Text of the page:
LGBT nonprofits struggle and adapt to new realities

  • by John Ferrannini, Assistant Editor
  • Wednesday May 13, 2020
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The San Francisco LGBT Community Center is one of many queer nonprofits that have closed offices and moved programs online during the shelter-in-place order. Photo: Rick Gerharter
The San Francisco LGBT Community Center is one of many queer nonprofits that have closed offices and moved programs online during the shelter-in-place order. Photo: Rick Gerharter

The heads of LGBT nonprofits are certainly not sanguine about the likely impact of the novel coronavirus and its attendant recession on their organizations.

"There is an imminent financial threat," said Denise Spivak, a lesbian who is the CEO of CenterLink, which connects hundreds of LGBT community centers around the globe. "This hit right when so many of our centers planned galas, big fundraisers, and Pride sponsorships."

LGBT nonprofits face many challenges not encountered by nonprofits with other areas of expertise — as some have noted, while everyone is in the same coronavirus storm, they are not all in the same boat. That said, some nonprofits are adapting to the new reality with old resilience.

Funding dries up

As Spivak hinted at, the shutting down of much of America and other countries happened at a particularly precarious time as nonprofits were planning events for the second quarter. Due to June Pride events, this is the most lucrative time of year for many organizations to raise money that will sustain them throughout the year.

"For many centers, Pride is the big income driver," Spivak said.

LGBT nonprofits are more reliant upon in-person events to raise money than many nonprofits with other focuses, according to Rick Chavez Zbur, a gay man who is the executive director of Equality California, the statewide LGBTQ rights group.

"Nonprofits rely heavily on events, especially in the LGBTQ community. For us it's almost half of our funding," Zbur said.

Zbur told the Bay Area Reporter by phone recently that EQCA had six in-person fundraising events scheduled this year (three before the summer and three afterward). Five were postponed to the fall, but it is unclear even if these will be able to happen.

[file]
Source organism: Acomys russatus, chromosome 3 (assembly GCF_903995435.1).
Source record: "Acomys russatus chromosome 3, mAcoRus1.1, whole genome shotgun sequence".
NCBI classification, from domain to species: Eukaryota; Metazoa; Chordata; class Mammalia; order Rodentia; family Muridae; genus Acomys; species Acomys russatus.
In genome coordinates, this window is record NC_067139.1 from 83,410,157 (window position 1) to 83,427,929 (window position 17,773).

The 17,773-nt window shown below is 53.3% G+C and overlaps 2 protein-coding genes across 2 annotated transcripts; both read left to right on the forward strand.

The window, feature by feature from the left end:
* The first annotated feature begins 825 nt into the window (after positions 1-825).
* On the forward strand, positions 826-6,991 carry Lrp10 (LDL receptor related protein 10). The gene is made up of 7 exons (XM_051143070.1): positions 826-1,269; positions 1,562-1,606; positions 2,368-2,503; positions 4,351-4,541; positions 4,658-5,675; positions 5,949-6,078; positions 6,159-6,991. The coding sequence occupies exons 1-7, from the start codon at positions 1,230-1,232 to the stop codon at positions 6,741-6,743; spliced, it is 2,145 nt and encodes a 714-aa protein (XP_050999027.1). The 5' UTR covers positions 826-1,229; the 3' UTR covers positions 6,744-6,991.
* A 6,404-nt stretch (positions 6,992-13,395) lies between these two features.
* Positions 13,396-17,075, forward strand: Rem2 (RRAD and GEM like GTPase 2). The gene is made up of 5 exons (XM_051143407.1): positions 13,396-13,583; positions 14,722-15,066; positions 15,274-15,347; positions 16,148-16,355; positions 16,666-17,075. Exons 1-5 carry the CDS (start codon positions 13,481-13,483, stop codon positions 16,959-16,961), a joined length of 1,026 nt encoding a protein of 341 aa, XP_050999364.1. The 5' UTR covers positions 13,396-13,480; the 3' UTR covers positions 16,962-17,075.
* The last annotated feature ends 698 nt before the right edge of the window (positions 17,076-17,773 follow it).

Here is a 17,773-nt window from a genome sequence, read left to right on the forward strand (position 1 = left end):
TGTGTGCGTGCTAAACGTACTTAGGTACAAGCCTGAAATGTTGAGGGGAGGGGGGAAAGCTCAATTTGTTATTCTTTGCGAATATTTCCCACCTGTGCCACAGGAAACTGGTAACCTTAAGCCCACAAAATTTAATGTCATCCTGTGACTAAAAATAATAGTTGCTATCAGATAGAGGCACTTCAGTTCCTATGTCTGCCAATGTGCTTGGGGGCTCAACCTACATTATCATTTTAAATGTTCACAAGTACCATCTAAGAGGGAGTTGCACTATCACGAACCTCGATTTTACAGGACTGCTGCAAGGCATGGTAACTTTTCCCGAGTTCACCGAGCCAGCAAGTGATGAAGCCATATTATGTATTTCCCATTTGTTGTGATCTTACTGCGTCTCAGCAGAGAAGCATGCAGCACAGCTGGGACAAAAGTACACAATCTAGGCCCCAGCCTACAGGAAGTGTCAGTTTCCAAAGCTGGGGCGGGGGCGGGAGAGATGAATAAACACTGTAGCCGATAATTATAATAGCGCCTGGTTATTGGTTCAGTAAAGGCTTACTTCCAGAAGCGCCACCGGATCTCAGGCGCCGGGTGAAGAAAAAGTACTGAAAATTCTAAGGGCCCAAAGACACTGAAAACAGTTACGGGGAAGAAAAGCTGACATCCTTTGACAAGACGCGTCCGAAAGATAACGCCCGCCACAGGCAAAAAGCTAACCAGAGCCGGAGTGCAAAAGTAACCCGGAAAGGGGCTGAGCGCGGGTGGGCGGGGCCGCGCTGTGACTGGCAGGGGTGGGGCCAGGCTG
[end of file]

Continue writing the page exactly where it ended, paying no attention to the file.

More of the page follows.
"Obviously the uncertainty is affecting fundraising and the postponement has led to uncertainty about the later events," Zbur said.

Another issue LGBT nonprofits face more potently is that the economic downturn is more likely to affect their donor base, Zbur explained.

As the B.A.R. previously reported, LGBT people are at greater risk of economic problems from the coronavirus because they are sometimes twice as likely to work in industries that have ground to a screeching halt.

According to a Human Rights Campaign report, 40% of all LGBTQ workers are employed in food service, hospitals, K-12 education, colleges, and retail, compared with 22% of non-LGBTs who work in those industries when combined.

Gay state Senator Scott Wiener (D-San Francisco) addressed the fact that many LGBT nonprofits are not employment agencies for the affluent, as some are accused of being.

"We built these structures to take care of our own community," Wiener said. "We built these ourselves, to support our community, and I'm worried we are going to see a huge number of LGBT nonprofits — who don't have large endowments, who don't have angel donors, who are reliant on events — close their doors."

Zbur said that even large donors are pulling out of nonprofits. Indeed, according to a joint Reuters News-Charity Navigator survey April 17, 83% of nonprofits nationwide reported feeling the financial pressure.